cities not chosen as hubs, have experienced declines in flight
frequency and nonstop destination choice. Hubs have grown
tremendously in these areas, but fares have skyrocketed and
carrier choice along most routes has lessened. However, not
all hubs are alike. The next chapter will look at different
types of hubs and discuss hub intensity and connectivity.


34
The Hub-and-Spoke System
The hub-and-spoke system currently in place in the U.S.
airline industry is largely a product of deregulation. It is
the new structure adopted by most airlines to compete more
effectively. The major carriers created hubs at strategic
regional points in their air networks so travelers from
numerous origins (spokes) could be routed into the hub city
and then connected with a flight to their final destinations
(Business Week. 1988a). The hub-and-spoke structure cuts
costs by creating greater overall efficiency with more
occupied seats. Route planners, therefore, approach monthly
scheduling differently today than prior to deregulation, as
such planning is now more important to the profitability of
the company than previously (Pollack 1977, 1982).
What few hubs that existed in the regulated era had a
slightly different function than hubs today. Chicago, Denver
and St. Louis, for example, were used to serve long-haul,
east-west markets which used aircraft that did not have
transcontinental capabilities (Lopuszynski, 1986). Thus,
these cities were set up as transfer points for coast-to-coast
traffic. Because of CAB control over routes flown, it would
have been difficult for an airline to set up a hub-and-spoke
network prior to deregulation.
The deregulated era saw many true hubs develop that acted
as collection points for travelers from many origins, sending


rate of change
103
Years
FIGURE 5.11
WESTERN HUB RATES OF CHANGE


158
AUS
3
92
2562
BWI
26
792
22582
BHM
12
394
11282
BOS
38
1040
30806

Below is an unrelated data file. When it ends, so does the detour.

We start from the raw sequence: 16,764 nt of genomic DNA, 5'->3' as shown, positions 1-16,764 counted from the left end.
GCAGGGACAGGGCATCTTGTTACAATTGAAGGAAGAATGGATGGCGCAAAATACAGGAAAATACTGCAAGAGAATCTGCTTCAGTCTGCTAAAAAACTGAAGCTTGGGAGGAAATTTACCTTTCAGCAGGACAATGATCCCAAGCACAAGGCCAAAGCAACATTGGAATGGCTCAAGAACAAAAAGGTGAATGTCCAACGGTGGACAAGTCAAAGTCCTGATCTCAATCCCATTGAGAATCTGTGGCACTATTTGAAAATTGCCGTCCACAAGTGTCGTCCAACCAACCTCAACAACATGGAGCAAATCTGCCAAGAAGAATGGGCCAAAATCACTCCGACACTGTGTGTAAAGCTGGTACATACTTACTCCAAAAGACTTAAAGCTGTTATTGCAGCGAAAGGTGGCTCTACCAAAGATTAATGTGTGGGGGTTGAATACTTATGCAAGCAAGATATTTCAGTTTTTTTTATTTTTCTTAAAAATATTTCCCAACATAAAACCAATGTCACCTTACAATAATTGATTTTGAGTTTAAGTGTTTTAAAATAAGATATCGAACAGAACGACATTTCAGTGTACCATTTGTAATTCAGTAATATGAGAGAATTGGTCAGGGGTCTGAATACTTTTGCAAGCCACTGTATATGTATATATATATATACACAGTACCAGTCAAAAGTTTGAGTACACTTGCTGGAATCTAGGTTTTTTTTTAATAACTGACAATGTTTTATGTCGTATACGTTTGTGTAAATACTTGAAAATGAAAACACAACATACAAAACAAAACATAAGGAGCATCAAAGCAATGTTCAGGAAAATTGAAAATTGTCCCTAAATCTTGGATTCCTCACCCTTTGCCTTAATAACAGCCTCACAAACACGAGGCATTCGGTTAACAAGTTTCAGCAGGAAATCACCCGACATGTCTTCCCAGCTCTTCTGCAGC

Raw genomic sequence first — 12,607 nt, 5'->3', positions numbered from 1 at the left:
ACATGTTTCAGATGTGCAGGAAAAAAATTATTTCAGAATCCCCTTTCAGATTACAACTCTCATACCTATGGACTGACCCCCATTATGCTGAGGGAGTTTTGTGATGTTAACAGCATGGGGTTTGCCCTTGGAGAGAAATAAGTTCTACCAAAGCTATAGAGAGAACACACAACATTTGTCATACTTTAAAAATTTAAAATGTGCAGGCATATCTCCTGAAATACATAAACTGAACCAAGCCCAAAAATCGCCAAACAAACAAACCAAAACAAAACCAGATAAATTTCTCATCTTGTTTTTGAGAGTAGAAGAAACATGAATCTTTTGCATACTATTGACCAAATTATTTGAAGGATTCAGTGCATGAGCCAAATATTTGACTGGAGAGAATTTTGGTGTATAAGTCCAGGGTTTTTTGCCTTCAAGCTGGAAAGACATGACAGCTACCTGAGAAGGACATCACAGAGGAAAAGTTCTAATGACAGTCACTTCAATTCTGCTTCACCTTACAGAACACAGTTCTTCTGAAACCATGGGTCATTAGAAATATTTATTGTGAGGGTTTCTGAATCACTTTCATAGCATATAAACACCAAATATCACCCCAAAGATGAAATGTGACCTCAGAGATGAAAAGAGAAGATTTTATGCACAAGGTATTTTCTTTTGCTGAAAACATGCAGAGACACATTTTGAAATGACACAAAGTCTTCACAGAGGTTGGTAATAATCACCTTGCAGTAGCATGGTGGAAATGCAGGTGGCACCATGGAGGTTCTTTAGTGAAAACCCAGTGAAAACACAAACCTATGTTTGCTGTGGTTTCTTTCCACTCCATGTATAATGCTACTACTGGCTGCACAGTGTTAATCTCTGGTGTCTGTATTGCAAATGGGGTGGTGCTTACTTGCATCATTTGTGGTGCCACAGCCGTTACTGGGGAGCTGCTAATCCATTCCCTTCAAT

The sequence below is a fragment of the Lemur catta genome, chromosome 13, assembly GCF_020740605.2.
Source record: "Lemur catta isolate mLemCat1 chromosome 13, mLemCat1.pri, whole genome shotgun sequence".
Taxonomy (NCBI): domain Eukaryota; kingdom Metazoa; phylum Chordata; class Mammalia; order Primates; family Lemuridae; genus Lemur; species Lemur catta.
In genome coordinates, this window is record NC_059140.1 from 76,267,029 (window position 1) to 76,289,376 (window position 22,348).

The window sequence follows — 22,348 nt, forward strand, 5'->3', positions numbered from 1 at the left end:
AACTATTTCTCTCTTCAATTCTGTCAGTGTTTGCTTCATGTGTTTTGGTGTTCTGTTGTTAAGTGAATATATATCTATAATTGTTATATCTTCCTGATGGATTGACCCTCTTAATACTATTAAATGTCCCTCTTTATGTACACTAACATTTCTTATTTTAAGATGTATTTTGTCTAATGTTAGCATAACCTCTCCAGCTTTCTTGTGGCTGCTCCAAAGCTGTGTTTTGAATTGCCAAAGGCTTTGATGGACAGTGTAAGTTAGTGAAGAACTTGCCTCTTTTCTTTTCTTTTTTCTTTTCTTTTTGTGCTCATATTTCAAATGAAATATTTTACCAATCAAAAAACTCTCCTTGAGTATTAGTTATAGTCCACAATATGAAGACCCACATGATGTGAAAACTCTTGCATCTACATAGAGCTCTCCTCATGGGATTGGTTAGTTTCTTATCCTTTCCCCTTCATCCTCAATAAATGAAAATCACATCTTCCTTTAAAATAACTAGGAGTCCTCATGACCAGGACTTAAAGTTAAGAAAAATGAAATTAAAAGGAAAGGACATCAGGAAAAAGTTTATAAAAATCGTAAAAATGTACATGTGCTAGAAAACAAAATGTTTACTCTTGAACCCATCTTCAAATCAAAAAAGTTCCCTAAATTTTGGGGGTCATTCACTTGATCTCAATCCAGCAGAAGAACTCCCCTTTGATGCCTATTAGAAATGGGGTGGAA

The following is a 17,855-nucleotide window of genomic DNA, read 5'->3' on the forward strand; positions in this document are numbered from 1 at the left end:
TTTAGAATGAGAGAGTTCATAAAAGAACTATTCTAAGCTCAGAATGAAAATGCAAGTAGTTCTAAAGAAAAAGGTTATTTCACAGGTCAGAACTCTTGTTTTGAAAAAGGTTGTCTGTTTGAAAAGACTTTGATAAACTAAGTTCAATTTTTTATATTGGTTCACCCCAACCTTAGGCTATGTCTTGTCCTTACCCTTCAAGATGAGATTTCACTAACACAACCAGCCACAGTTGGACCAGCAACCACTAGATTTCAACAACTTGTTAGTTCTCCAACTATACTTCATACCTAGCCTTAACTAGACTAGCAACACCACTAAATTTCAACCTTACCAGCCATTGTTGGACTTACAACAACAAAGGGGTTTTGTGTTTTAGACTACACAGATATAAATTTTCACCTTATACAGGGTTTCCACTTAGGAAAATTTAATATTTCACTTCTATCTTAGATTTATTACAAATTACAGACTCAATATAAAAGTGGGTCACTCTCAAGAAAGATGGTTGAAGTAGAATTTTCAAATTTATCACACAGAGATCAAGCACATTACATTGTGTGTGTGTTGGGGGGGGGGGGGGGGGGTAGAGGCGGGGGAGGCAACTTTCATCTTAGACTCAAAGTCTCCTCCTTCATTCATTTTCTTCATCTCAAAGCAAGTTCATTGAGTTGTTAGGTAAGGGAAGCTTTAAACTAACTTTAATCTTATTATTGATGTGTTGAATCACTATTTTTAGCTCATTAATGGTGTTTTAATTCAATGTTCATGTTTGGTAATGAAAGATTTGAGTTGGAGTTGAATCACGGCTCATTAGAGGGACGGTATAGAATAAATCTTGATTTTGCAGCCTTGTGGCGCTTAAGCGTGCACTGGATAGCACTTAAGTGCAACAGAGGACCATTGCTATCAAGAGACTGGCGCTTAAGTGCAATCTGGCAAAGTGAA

BUF
16
514
14237
CLT
24
714
20700
CHI
56
1295
39695
CVG
26
894
25507
CLE
33
1023
29788
CMH
20
692
19560
DFW
47
1203
36088
DAY
16
548
15743
DEN
41
1114
32904
DTW
33
1005
29285
GSO
17
569
15729
BDL
21
702
19645
HNL
6
201
5540
HOU
37
1035
30427
IND
22
751
21529
JAX
13
463
12670
GRR
5
176
5088
MKC
25
815
23149
LAS
24
769
21641
LAX
38
1082
31702
SDF
23
769
21873
MEM
29
921
26611
MIA
28
913
26167
MKE
26
866
24592
MSP
28
899
25805
BNA
21
702
20069
MSY
23
806
22804
NYC
52
1265
38565
ORF
12
438
11708
2657
23400
11688
31884
14767
21438
41046
26427
30844
20272
37338
16307
34059
30323
16315
20368
5747
31499
22302
13146
5269
23989
22434
32822
22665
27561
27108
25484
26732
20792
23633
39882
12158


TABLE 4.4
FAA HUBS
56
FAA Larae Hubs
Atlanta
Miami
Baltimore
Minneapolis/St.
Boston
New York/Newark
Charlotte
Orlando
Chicago
Philadelphia
Dallas/Ft. Worth
Phoenix
Denver
Pittsburgh
Detroit
St. Louis
Honolulu
Salt Lake City
Houston
San Diego
Kansas City
San Francisco
Las Vegas
Seattle
Los Angeles
Tampa
Memphis
Washington, D.C
Albuquerque
FAA Medium Hubs
New Orleans
Austin
Norfolk
Buffalo
Oklahoma City
Cincinnati
Ontario
Cleveland
Portland
Columbus
Raleigh/Durham
Dayton
Reno
El Paso
Rochester
Ft. Myers
Sacramento
Hartford
San Antonio
Indianapolis
San Jose
Jacksonville
Syracuse
Kahului
Tucson
Lihue
Tulsa
Milwaukee
West Palm Beach
Nashville
Paul


142
227683
251607
269420
282216
301761
309410
210870
226612
236931
245382
244699
259554
157231
175446
187297
192734
204451
209786
187086
204475
215756
225403
253582
270247


180
Knapp, Thomas A. and Graves, Philip E. 1989, On the
Role of Amenities in Models of Migration and
Regional Development, Journal of Regional Science.
29, pp. 71-87.
Kuttner, Robert, 1989, Plane Truth, The New Republic.